When Apple announced that they would be launching ten original series this year, the biggest question was where? Given their multiple options, what would the distribution platform be?
They could do the obvious and launch them on Apple Music, but unless they’re also looking at a major interface overhaul, a couple of TV series isn’t going to save that struggling site, which lags behind Spotify 47% to 19% with the millennial audience. They could launch it on iTunes, but those one-off transactions don’t give them any recurring revenue. Or they could launch a brand new TV app, but does anyone want yet another subscription app, especially one with only 10 series?
There’s a fourth option though, one we think Apple should seriously consider: launch an app across all their devices and give the shows away for free.
Call it a billion dollar marketing campaign that works across iPhone, iPad, Apple TV, Macbook and iMac. One that could conceivably be recouped in a few years via syndication and overseas rights deals.
The original programming would give Apple products a huge feature advantage over their competitors, while restoring both their cool factor and their premium status, renewed justification for the higher prices Apple charges for their products.
Success would rest largely on whether the shows turn out to be buzzworthy, the sorts of series people talk about and go out of their way to let the world know they’re watching. That’s the toughest part of the equation, but Apple’s made a very smart move there, bringing in two top executives, Jamie Erlicht and Zack Van Amburg, from Sony Pictures television, guys who have overseen hits ranging from Breaking Bad and The Crown to The Goldbergs and Sneaky Pete. (As regular readers know, one of our favorite shibboleths is the foolishness of tech companies in not hiring people with TV experience to oversee their TV or TV-like efforts. So we were very pleased to see that Apple has seen the light.)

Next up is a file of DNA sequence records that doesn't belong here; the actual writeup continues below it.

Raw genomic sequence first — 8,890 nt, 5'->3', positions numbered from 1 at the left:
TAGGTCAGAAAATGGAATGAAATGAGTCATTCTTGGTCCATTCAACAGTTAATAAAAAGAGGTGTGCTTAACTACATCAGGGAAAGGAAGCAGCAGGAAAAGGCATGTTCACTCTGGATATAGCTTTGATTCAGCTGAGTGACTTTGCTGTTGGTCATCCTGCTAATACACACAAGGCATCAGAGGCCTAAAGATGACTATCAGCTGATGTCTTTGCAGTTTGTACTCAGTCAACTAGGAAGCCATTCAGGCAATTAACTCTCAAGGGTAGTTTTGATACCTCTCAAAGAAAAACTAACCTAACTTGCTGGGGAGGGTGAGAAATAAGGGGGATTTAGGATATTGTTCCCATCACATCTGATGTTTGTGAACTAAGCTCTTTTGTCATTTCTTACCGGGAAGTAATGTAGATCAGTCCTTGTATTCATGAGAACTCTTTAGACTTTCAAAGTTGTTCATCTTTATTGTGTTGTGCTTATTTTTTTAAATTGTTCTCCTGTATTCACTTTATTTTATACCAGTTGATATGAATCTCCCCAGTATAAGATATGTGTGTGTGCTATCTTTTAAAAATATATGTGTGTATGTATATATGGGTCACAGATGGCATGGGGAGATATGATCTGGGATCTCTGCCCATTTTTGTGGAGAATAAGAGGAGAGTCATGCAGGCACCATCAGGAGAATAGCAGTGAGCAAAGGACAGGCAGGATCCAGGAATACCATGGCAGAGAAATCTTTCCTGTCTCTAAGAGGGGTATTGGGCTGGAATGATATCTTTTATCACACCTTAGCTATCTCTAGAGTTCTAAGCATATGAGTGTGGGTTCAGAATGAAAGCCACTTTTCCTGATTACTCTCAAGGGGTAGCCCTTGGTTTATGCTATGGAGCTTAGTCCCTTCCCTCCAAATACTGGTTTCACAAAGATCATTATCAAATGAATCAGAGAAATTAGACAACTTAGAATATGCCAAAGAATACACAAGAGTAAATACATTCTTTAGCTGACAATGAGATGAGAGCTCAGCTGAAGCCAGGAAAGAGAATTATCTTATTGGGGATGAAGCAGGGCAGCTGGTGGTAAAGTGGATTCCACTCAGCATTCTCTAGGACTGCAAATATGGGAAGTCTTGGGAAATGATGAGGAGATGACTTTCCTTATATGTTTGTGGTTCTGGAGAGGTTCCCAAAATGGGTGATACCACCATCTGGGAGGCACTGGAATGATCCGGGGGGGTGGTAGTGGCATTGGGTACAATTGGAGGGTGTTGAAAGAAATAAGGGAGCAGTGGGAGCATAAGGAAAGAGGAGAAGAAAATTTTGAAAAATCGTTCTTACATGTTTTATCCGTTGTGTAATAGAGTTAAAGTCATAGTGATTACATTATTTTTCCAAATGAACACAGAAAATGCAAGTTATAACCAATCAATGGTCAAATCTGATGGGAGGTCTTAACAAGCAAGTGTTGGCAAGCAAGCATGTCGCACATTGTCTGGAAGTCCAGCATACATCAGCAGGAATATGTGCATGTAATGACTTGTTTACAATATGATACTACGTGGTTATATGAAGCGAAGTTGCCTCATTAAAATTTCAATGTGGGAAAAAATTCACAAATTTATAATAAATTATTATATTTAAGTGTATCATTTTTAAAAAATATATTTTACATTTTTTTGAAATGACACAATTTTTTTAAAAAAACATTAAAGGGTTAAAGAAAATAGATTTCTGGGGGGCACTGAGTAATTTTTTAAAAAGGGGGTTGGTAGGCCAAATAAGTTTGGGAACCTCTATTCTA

Giving their programming away for free makes sense too, because if distributed by traditional means, Apple’s new service is far from a sure thing. While the billion dollars budget Erlicht and Van Amburg have been given is indeed a whole lot of money, Apple’s ante is nothing compared to the $6 billion that Netflix is spending, the $4.5 billion Amazon is spending or even the $2 billion that HBO is putting up to buy up the best of the best from the studios that are actually producing them.
And, as we mentioned earlier, getting people to spend ten dollars a month on Apple Music is bound to be an uphill battle, especially as the OTT market gets more and more crowded and even upscale consumers and TV fanatics are starting to balk.
In addition to the massive amount of free publicity Apple would get from this move (and they would get a truly massive amount), they’ll also get something of even greater value: data.
By distributing the programming to billions of people worldwide (or even just to hundreds of millions in the U.S.A.) Apple gets to track their viewing behavior and use that information to (a) obtain new customers and retain existing ones, (b) drive tune-in, (c) make better viewing recommendations and (d) make better programming decisions.
While Apple has been adamant about safeguarding user privacy, viewing data that lets them know which shows are popular with younger iPad users so as to recommend those shows to them does not seem at odds with Apple’s privacy standards—it’s not as if they’re providing that data to advertisers or anyone outside the Apple ecosystem, which is where the bulk of consumer privacy concerns arise.
Free TV can easily be a long-term play for Apple too, the thing that sets their ecosystem apart from all other ecosystems. That means continuing to spend the big bucks on original series, so that the offering becomes even more impressive.
Apple can also, if so inclined, look at providing some version of the app to non-Apple users for a fee. So that Android users would pay $10 or $15 a month for something Apple users still got for free. If the demand for just one or two of Apple’s series is high enough, it would be easy enough to sell those subscriptions, which would also be a way to cut down on the inevitable piracy.
With $250 billion in cash reserves, Apple can do pretty much anything it wants to in terms of television. After years of sitting on the sidelines, giving away their programming for free would be the sort of bold, in your face move that Apple has been known for.
Think big, Tim.